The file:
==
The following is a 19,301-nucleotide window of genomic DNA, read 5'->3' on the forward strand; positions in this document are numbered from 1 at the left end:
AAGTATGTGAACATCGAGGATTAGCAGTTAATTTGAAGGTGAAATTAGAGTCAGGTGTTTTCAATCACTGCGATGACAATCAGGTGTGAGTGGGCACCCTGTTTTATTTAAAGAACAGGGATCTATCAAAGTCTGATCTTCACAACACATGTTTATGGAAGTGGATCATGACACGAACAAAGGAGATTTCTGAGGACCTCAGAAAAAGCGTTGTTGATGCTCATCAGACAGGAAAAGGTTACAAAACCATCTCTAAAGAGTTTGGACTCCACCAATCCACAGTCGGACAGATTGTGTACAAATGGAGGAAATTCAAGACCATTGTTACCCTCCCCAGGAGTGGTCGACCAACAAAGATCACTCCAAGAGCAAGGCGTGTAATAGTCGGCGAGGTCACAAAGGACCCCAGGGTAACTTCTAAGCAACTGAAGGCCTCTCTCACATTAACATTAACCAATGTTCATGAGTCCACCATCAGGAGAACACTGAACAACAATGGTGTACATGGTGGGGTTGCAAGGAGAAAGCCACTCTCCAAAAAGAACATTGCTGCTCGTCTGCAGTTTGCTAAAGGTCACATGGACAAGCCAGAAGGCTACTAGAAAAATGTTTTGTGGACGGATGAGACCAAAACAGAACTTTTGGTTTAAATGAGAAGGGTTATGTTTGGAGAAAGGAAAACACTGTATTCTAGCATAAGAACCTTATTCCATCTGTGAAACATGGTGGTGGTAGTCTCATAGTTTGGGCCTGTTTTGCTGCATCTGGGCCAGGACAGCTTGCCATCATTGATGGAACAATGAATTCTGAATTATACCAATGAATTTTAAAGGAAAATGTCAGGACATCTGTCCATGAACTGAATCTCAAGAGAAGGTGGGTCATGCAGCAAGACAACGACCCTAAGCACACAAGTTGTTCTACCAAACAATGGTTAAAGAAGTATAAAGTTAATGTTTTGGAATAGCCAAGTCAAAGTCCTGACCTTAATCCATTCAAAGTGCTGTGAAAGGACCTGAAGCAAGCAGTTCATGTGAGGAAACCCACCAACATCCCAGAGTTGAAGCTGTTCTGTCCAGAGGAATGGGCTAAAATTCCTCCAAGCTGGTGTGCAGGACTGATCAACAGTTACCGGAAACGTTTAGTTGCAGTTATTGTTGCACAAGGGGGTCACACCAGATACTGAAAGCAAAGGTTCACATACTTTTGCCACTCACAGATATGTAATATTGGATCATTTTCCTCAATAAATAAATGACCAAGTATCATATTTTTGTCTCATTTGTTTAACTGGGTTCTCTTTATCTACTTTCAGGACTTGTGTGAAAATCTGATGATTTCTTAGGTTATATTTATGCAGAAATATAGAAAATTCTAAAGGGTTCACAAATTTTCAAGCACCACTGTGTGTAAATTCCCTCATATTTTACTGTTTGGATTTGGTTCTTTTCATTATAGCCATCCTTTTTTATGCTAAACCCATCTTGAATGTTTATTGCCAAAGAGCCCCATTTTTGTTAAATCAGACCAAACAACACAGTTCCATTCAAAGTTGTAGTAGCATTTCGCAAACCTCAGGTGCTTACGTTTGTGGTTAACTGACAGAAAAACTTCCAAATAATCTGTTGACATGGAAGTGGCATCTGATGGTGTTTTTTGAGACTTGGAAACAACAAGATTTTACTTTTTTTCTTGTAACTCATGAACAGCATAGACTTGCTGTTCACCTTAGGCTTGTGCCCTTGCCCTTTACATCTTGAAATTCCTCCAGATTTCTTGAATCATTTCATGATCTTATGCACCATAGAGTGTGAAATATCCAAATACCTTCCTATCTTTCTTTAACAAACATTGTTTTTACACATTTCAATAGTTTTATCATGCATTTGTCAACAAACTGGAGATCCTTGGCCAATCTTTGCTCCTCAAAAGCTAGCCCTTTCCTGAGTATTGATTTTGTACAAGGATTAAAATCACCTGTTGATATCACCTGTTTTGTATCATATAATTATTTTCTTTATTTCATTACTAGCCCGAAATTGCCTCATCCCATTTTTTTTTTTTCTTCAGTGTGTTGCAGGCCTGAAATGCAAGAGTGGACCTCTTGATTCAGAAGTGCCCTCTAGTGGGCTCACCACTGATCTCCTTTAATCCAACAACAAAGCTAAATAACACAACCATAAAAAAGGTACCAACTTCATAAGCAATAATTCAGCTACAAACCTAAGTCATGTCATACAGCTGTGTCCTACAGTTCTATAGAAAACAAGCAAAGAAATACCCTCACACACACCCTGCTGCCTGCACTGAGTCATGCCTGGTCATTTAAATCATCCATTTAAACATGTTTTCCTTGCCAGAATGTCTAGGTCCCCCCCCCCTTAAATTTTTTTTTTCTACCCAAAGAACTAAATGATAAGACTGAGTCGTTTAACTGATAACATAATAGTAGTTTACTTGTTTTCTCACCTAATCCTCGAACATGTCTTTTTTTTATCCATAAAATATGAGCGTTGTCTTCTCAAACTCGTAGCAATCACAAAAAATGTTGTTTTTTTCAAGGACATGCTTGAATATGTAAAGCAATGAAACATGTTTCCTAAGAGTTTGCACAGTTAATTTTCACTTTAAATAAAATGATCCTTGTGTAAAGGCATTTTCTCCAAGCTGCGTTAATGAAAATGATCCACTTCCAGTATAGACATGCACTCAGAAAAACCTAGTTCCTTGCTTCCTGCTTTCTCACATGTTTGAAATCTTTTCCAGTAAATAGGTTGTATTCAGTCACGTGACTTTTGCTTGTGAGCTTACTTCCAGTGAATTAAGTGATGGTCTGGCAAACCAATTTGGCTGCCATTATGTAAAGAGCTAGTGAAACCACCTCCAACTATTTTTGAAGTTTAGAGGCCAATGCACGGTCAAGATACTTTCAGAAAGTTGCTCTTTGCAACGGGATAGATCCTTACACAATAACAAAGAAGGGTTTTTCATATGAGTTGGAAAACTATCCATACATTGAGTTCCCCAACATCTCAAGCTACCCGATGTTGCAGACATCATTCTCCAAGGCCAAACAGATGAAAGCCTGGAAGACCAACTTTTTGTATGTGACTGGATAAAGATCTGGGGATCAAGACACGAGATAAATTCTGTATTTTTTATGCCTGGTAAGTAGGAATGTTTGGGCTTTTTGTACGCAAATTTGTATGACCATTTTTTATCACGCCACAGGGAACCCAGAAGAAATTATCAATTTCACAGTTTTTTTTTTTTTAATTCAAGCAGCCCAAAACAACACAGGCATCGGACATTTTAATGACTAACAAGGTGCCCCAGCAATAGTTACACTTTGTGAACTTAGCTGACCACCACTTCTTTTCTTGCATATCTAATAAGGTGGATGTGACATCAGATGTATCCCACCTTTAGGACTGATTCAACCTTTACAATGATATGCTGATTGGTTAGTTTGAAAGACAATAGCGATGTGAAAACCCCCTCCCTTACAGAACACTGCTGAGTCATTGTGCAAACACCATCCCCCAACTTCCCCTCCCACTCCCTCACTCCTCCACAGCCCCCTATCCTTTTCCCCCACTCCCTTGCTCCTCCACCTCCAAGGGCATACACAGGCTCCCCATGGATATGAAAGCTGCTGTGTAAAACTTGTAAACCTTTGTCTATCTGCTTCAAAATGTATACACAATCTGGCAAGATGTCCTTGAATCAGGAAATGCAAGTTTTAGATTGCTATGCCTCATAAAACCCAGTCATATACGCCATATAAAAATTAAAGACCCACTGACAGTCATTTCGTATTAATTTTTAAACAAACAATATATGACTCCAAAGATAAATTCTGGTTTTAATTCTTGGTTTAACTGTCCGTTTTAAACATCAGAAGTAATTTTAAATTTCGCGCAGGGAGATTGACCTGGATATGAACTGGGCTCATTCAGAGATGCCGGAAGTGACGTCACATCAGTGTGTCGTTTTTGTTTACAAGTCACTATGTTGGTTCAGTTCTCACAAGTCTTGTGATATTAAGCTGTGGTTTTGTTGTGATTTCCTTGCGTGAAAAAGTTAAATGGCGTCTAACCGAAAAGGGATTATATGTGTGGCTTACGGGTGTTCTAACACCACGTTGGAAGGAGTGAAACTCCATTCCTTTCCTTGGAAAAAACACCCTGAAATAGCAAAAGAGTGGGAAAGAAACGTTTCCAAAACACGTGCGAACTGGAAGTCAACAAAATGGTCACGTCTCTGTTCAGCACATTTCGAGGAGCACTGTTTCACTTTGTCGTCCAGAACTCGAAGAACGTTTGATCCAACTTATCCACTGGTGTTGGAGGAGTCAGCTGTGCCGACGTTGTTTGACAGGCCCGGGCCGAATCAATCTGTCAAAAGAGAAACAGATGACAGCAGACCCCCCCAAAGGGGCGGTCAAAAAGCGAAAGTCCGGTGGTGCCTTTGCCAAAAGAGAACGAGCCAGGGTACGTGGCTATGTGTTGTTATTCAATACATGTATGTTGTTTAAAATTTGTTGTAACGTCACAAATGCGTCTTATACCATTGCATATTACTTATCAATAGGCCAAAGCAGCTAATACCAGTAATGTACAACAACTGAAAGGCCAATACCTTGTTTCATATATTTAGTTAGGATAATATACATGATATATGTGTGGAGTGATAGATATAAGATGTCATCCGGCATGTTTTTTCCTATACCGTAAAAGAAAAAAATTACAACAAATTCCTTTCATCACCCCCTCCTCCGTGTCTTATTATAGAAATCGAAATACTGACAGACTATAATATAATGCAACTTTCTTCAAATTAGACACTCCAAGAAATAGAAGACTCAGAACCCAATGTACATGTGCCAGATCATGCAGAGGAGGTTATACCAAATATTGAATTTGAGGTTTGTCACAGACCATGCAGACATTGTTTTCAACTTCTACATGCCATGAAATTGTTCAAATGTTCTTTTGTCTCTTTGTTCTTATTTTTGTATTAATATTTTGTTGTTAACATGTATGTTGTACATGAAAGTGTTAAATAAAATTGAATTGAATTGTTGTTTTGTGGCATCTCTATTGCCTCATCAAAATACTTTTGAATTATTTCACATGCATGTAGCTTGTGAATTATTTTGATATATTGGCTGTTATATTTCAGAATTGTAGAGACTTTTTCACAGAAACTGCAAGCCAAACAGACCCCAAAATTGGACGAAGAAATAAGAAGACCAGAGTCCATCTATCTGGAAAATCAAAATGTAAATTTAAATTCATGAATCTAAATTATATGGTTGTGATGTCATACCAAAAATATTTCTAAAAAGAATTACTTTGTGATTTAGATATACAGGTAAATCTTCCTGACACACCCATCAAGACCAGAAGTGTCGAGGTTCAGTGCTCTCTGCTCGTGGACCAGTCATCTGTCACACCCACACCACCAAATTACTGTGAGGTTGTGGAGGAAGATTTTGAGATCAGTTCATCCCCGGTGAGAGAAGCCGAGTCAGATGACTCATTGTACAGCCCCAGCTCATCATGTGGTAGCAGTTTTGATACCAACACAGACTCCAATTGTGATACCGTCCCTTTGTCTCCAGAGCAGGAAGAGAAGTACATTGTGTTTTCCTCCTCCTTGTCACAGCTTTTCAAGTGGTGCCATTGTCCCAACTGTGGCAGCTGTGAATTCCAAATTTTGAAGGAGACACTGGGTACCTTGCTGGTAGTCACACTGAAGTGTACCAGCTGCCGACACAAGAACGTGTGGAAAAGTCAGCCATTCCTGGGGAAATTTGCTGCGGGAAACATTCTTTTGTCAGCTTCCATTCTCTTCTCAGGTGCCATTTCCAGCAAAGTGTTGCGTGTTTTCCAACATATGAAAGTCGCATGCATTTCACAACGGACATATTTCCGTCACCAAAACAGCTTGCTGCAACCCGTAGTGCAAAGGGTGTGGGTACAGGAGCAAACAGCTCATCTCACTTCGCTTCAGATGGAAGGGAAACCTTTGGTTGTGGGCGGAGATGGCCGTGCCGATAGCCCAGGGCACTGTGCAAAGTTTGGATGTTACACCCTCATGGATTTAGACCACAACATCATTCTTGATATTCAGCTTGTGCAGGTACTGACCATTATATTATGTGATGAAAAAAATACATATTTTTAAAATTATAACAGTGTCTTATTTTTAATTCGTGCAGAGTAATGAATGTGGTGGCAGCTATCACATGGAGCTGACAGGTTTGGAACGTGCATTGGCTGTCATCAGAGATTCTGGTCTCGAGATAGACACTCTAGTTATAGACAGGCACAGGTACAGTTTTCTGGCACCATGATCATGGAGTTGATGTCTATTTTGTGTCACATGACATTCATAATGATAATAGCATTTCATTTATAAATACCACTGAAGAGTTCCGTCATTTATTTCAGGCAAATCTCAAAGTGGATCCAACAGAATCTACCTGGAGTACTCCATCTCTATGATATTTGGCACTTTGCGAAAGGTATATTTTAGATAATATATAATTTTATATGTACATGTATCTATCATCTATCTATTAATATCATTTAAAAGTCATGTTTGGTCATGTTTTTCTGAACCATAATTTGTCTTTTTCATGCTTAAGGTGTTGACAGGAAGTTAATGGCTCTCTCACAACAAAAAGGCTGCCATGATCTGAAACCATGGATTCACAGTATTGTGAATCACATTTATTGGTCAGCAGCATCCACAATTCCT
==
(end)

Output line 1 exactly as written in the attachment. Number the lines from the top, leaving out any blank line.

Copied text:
The following is a 19,301-nucleotide window of genomic DNA, read 5'->3' on the forward strand; positions in this document are numbered from 1 at the left end: